I made my pitch to Mark, pointed out the young man and his father in the courtroom, and waited for Mark to respond with the requisite plea bargain dance of possibly reducing the charge to a misdemeanor, etc. Mark listened to me, looked at the documents, thought about it, and said, "Okay, I'll dismiss it." It took me a minute to collect my jaw from the floor. "Really?" I babbled befuddledly. Mark replied, "Sure, do you not want me to do it?" Then he explained why he took his action. I had presented some facts to support my argument, the fact that he had a very supportive parent carried significant weight with him, and he accepted my word that everything I presented was correct. [D.A.C. note: I remember this case now. The gentleman concerned truly was confused about why his actions were potentially a crime and was dismayed at being in trouble. I was confident he would not do anything like this again and as well as all the equitable arguments Bob has laid out, I really didn't think I could prove intent, and more importantly I didn't believe he did intend to defraud anyone.]
This story shows underscores several things. The most important is that in the dealings with the criminal justice system, an attorney's word is gold. If an attorney---prosecutor or defender---is untruthful or underhanded in even a small way, that person's career is very short and unsuccessful. That's what I like best about the practice of criminal law. Another thing is the fact that each of us was open minded and each of us sought a just and fair outcome. Mark didn't say, "your guy's guilty, don't give me any bleeding heart mess, plead it or try it." I did not say, "this is a bunch of bull pucky, bring in your cops and I kick your tail at trial." We were both open, honest, engaged in a respectful dialogue, and resolved the matter. Mark understood that fairness merited a dismissal and followed through. He was not concerned with covering his rear; just seeing that justice was done. And me? There was no judge solemnly reading the words "not guilty" off a jury's verdict form in a tense courtroom. There was no golden-throated oratory by me in an impassioned jury argument. Nothing glamorous. But my actions had made a difference in the life of a young man and his father. I am proud to be a lawyer, but I was especially proud that day.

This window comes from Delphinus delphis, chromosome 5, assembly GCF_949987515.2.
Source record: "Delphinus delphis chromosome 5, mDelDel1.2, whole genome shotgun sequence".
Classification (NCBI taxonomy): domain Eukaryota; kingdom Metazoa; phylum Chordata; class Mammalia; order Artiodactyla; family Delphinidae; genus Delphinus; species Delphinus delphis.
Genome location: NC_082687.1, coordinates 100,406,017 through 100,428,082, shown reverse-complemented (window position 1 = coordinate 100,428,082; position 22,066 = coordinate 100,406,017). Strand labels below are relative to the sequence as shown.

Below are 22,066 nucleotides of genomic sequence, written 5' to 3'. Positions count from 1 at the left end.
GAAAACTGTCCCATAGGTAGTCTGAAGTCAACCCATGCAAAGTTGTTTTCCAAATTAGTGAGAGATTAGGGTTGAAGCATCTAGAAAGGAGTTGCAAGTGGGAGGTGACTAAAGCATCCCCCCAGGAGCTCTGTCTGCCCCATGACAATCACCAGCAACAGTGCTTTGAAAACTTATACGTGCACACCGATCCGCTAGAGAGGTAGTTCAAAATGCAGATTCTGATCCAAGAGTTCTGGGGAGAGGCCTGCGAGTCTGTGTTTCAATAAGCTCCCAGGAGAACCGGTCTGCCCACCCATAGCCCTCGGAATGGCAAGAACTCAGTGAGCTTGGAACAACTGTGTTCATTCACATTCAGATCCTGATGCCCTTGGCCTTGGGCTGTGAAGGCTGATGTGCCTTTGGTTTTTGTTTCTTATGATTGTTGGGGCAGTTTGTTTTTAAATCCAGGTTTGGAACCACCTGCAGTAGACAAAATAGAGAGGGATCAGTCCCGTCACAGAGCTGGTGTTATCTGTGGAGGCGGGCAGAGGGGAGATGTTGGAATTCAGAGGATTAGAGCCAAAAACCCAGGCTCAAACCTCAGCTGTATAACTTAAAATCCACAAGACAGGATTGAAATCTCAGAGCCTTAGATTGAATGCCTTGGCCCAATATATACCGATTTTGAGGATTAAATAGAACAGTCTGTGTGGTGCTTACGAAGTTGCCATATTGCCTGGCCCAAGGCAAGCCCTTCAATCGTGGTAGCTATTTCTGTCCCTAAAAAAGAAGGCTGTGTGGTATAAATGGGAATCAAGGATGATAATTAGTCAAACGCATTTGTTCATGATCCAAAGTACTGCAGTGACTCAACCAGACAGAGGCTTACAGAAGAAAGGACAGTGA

1. What a fantastic, fascinating interview! It's so neat to be able to sneak a peek at what goes on behind the scenes. Many thanks to you both.

  2. I have been examinating out some of your stories and i can state pretty this was nicely stuff. I will surely bookmark your blog and i will definitely share this great read with my closed friends.

  3. Interesting post!! I really enjoyed this post as it is an interview and all question are informative and well answered.

  4. I can learn a lot from this interview. I like the personality of this defense lawyer. We have the same like least. I don't like liars. People lied just to get what they wanted and not thinking other people.

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  5. Your Post is awe-inspiring. I have found many new things. Your way of staging is also fascinating. You have elected very incredible topic. I appreciated it.

  6. Its a very good post. I was very pleased to find this site.

  7. My cousin hired a criminal defense lawyer in Northfield Illinois. It's interesting to get into their heads a bit.

  8. I really like that quote that was from the judge: "my job is to separate the truly evil from the truly stupid". I think that is what the job is for most defense attorneys. I've worked as a security guard at a prison once and most the inmates were good people that just did something stupid. I grew really close to some of them and it's been a big eye opener.

  9. So, here's a friend and colleague Bob Smith, who has been a criminal defense lawyer for. . . well, let's let him tell us, eh? criminal defense

  10. The most important question that you need to ask a criminal lawyer before hiring him/her is the experience which he/she has in the field. You can also ask for names of some clients who were satisfied with the services provided by the respective criminal defense lawyer.

  11. Nice answers in replace of the question with real point of view and explaining about that.Joe Tacopina